S256 is so bad it doesn't even cover medical cases separately from gambling, but even if it did, do you really trust congress to produce the perfect lookup table to cover ever possible consideration? Of course not. That's why we let local judges do it.
I'm fundamentally against these forms of micromanagement unless the reason is extremely clear and necessary. Whenever possible all the details should be left at the local level, as close to the problem as possible. I believe this is simply a universal truth; certainly it is true in software design and team management. This is the point I was trying to make a week ago.
For example, there are laws that prevent overfishing. That's good. These laws are absolutely necessary, without them each fisherman will simply catch as many fish as he can until the species dies out. If he doesn't someone else will! But sometimes these laws get very, very specific, to the point ships can't even come into port temporarily to avoid a storm without it impacting how many fish they can catch. That's just stupid. There was even a case recently of a ship and crew lost to a storm for just this reason. Just give a guy a license to catch so many pounds of fish -- don't micromanage.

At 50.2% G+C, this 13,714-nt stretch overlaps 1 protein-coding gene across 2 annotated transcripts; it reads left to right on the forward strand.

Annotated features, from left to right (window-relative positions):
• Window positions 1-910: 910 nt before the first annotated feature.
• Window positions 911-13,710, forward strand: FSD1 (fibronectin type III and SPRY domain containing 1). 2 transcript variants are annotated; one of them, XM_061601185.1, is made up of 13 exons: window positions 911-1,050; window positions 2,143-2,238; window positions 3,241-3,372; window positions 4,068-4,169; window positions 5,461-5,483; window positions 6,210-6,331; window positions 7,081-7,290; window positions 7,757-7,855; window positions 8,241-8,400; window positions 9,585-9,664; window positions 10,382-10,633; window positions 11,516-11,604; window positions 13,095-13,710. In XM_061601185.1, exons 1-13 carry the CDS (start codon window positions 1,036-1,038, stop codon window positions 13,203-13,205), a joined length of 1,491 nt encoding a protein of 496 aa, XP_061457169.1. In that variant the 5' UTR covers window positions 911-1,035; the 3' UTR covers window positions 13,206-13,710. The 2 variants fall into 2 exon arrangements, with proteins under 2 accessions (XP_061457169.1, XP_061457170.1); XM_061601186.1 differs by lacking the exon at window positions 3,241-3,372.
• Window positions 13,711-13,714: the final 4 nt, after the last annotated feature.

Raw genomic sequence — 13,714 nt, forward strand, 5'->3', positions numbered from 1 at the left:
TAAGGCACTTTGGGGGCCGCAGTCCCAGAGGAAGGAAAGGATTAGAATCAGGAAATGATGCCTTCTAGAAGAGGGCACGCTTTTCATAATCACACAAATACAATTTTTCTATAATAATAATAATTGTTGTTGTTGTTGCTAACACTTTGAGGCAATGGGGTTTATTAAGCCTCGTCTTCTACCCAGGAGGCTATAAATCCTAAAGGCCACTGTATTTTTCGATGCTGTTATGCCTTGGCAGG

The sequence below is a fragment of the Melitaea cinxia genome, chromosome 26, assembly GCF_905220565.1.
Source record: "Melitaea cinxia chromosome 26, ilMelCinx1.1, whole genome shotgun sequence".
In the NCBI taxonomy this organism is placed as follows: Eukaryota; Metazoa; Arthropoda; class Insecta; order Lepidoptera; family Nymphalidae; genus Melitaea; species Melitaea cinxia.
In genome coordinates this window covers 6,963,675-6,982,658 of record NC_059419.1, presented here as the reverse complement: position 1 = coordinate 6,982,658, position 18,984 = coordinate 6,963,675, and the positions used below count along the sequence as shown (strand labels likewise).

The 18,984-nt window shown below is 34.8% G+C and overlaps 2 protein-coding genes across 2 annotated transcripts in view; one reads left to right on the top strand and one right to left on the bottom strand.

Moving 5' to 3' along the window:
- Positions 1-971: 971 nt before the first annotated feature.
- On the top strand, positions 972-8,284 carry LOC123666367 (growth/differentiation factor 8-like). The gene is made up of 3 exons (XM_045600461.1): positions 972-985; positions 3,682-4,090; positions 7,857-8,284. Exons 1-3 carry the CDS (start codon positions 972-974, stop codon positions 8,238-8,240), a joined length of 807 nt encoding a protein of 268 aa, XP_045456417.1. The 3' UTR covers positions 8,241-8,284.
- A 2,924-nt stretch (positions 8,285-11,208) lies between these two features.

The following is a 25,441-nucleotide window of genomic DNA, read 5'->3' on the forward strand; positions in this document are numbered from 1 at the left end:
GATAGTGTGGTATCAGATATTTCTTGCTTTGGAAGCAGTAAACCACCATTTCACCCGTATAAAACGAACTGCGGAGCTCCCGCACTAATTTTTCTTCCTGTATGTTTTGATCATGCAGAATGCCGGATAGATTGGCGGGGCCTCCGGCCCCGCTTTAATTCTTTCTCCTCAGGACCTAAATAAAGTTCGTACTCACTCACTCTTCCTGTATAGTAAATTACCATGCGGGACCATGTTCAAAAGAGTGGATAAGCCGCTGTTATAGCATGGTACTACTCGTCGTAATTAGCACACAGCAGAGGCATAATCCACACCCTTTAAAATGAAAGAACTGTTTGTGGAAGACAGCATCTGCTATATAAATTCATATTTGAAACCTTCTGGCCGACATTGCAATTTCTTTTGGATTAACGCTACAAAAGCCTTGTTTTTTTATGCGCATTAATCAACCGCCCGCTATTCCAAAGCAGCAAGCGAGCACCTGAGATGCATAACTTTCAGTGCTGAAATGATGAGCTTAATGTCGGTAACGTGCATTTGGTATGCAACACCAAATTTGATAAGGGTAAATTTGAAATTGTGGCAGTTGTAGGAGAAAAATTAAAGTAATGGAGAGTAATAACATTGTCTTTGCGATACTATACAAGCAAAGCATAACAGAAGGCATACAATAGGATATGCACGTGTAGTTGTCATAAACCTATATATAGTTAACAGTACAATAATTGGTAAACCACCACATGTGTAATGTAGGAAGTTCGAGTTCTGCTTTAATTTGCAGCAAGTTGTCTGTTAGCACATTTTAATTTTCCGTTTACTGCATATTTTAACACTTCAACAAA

Minimum sentencing laws are another example of micromanagement. Good sentencing laws give the judge guidelines with a fair amount of flexibility. The judge can review the entirety of the case to determine the correct sentence. Judges that ignore the guidelines should be booted out of office, but all to often the reaction to controversial sentencing is to increase the minimum allowed sentences, transferring power and decisions from the local level to perfectly calculated tables composed by those in higher powers. For some reason legislators (and voters!) think they greater wisdom, with no knowledge at all, than local judges. Let the judge do his job, don't micromanage.
Government can and should look after the big picture, but legislating details is almost always a bad idea, and laws that micromanage are almost always bad laws.